• University-affiliated anatomical donation programs, and/or comparable programs dedicated to research and the advancement of knowledge, not profit.
  • Those who provide educational seminars, meetings, or materials that educate the public on funeral arrangements, consumers’ legal rights, and similar topics. If such people charge for their offerings, they must not do so while serving in a governing capacity of an FCA, which provides this education freely to the public as a matter of mission and principle.
  • Clergy who perform religious ceremonies for funeral services, and who may be compensated voluntarily with a donation from the bereaved family. However, such people may not serve in a governing capacity for an FCA if they are employed or compensated by a commercial funeral home, cemetery, or similar for-profit death-care business.
  • Secular celebrants who perform funeral ceremonies for compensation, except celebrants employed directly by a for-profit death-services establishment. These latter are considered members of the death-care industry and are not eligible for FCA Board service.

“Body disposition services” include all of those services for hire which deal directly with taking custody of a dead human body; body preparation for disposition; or providing body disposition, such as burial, cremation, alkaline hydrolysis, or other final disposition of the body. This term also applies to any person or entity that offers, for a fee, to complete and file necessary paperwork connected to the death of an individual (such as the death certificate or cremation permit), and to any person who offers, for a fee, negotiation of funeral contracts or prices on behalf of a bereaved family.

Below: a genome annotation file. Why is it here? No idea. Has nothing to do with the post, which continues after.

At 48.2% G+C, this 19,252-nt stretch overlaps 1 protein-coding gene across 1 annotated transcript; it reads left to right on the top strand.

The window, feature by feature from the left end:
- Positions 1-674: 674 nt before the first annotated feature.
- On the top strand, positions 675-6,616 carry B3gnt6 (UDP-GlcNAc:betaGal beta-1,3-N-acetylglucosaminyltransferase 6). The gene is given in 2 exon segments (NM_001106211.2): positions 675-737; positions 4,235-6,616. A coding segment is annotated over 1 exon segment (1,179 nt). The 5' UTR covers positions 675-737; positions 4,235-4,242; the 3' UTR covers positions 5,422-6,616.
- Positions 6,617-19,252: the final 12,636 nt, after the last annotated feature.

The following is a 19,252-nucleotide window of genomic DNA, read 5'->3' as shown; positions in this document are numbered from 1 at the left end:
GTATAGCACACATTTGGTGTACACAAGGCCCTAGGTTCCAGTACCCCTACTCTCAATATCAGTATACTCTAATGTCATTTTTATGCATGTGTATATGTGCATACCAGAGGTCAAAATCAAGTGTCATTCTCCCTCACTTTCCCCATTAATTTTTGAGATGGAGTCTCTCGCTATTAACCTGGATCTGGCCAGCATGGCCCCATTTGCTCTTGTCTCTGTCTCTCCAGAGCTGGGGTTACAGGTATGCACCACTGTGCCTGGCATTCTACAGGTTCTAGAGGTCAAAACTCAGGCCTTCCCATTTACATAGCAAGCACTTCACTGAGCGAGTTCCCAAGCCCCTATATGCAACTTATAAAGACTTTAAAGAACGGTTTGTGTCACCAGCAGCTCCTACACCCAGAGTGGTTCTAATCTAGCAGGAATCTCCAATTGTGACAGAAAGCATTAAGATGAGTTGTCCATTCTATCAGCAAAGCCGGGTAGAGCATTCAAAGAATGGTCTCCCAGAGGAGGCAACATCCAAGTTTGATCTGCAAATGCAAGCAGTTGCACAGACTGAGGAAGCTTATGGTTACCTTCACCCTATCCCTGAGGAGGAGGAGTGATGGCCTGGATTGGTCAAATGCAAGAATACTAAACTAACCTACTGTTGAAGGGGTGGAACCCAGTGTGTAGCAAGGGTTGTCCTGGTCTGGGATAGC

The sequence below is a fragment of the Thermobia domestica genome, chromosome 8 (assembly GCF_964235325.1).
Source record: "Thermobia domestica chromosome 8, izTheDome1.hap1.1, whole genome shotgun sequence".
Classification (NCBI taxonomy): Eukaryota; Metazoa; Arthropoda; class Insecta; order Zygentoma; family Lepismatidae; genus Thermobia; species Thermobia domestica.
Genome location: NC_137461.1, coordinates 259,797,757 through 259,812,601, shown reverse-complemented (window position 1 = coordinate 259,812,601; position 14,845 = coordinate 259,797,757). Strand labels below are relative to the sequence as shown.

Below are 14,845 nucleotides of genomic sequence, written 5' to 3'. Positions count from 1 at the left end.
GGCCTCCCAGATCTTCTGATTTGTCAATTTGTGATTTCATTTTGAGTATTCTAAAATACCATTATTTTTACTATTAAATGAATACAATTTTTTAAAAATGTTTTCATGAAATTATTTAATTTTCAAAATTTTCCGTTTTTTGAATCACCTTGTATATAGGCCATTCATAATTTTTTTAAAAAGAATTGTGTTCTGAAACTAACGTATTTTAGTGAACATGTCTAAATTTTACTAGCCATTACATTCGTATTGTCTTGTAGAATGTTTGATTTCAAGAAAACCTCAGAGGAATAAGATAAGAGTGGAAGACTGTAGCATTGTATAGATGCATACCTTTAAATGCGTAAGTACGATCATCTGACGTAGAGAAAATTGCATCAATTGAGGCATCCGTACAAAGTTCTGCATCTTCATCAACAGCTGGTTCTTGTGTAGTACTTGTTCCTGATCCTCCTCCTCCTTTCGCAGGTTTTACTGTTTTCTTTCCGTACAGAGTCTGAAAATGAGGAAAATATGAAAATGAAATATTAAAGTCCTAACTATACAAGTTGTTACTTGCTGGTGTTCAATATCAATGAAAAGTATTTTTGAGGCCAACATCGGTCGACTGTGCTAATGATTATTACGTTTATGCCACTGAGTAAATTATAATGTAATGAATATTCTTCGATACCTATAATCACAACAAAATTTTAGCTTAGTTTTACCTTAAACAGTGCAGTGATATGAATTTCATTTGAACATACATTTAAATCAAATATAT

“Funeral goods” are goods which are sold or offered for sale for use in connection with funeral, cremation, or other final disposition services, and which are not used generally for any other purpose. For example, a casket vendor would be offering “funeral goods”, while a stationery store that offers bereavement cards would not be offering “funeral goods”.

“Position of obligation or influence” means a voting position on the FCA Board of Directors (or that of any FCA Affiliate). It also includes any position that would allow a member of the death-services industry to exert influence on FCA programs or activities in a way that would compromise the FCA’s mission to act solely in the interests of funeral consumers. FCA Boards of Directors must err on the side of caution and end any relationships that create, or tend to create, an actual or apparent conflict of interest.

FCA Board of Directors may, however, invite discussion and solicit opinions from such persons on issues of concern to FCA. FCA Boards of Directors may also collaborate with such persons on projects that benefit the interests of funeral consumers, so long as such collaboration does not result in funeral-related vendors exerting, or appearing to exert, self-interested or partisan influence on the decisions and actions of the FCA.